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House zeroes in on TSCA reform “sweet spot” with CSIA hearing

When Jim Jones delivered his keynote remarks at the 2012 Global Chemical Regulations Conference, the acting assistant administrator for EPA’s Office of Chemical Safety and Pollution Prevention said he imagined a “sweet spot” for TSCA reform that would strike a very delicate balance: protecting human health while allowing U.S. manufacturers to continue to deliver the innovations that improve the quality of our everyday lives.

Fast-forward to Wednesday’s House Energy and Commerce hearing on the Chemical Safety Improvement Act (CSIA). Jones’ testimony represented the first time EPA has offered its view on the bill since its introduction last May, and it’s no coincidence that Jones used the term “sweet spot” several times in the discussion.

With a bipartisan coalition of twenty-five Senate Democrats and Republicans supporting the CSIA, along with environmental advocates, national and state organized labor, former senior EPA officials from both parties, small family-owned manufacturers across the U.S. and nearly 100 industry associations representing businesses of all sizes, the “sweet spot” Jones’ referred to can’t be far off.

And during the last minutes of his hour-long testimony – a Q&A session with Rep. John Barrow (GA-12) – Jones described a trio of significant improvements the CSIA makes over current law.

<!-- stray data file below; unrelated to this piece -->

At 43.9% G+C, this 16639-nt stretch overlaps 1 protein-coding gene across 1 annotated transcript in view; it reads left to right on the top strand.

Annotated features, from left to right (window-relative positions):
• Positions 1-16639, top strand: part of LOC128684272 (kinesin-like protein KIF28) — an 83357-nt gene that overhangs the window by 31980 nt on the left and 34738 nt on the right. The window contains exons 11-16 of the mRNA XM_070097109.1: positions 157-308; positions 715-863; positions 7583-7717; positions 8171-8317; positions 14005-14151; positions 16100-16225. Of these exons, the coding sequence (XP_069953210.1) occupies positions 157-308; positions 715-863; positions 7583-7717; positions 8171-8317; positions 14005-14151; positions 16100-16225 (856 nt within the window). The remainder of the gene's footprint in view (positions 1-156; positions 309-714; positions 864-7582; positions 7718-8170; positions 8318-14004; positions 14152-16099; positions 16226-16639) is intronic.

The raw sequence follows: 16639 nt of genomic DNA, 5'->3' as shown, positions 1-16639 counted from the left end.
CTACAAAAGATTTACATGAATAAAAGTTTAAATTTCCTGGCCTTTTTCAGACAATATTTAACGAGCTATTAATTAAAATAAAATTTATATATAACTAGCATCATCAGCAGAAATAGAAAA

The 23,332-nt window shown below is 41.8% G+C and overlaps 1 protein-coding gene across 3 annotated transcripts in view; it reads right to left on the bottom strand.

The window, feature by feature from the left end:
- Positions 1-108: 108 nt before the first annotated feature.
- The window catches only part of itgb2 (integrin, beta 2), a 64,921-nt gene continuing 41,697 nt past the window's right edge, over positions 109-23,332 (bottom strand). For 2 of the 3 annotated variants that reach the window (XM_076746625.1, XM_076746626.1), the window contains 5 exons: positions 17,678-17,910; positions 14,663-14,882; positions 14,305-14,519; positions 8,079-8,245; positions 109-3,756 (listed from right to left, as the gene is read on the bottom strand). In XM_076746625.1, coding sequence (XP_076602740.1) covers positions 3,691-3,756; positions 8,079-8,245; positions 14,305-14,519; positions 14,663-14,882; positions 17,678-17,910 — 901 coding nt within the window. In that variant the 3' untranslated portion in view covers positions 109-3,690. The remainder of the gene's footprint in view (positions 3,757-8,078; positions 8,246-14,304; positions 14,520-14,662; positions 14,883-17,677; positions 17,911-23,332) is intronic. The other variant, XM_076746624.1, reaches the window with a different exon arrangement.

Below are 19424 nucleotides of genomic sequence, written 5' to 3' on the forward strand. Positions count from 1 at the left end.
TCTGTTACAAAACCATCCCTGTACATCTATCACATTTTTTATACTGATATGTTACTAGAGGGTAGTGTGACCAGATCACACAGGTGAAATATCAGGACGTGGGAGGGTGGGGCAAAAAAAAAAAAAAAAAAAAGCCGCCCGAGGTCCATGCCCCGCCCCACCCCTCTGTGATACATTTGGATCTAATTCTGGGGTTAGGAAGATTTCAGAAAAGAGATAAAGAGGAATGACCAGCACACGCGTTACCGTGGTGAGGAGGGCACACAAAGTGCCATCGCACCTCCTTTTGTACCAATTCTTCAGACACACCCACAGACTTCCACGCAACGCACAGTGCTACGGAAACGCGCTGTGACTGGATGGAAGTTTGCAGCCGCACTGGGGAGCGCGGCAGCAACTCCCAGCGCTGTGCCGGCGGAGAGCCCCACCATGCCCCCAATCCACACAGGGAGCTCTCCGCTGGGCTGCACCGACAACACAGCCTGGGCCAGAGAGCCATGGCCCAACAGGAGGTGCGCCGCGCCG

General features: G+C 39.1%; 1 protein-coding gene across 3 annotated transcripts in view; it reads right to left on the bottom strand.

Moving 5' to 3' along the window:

• Mandating the EPA to evaluate existing chemicals – including priority chemicals grandfathered in when TSCA became law in 1976.
  • Giving EPA order authority to require manufacturers to generate health and safety findings so it can regulate chemicals more efficiently.
  • Requiring EPA make an affirmative finding for a new chemical before it enters commerce – a “significant improvement” over the current law, Jones said.

As the Environmental Defense Fund’s Richard Denison added later in the hearing, the CSIA “offers the first viable path toward actually passing reform legislation” and “tackles key problems” that have paralyzed EPA’s ability to take action on chemicals.

The CSIA may never be “perfect” according to any individual group or stakeholder, but that’s the nature of compromise. And ACC believes that with a true commitment to reform, these issues can be addressed in the same spirit of compromise that carried both sides to this delicate negotiating stage already.

Thanks to continued leadership from Rep. Shimkus and other leaders in the House and Senate, we have a truly unique opportunity to pass legislation that is important to the lives of American families and the success of American manufacturers.

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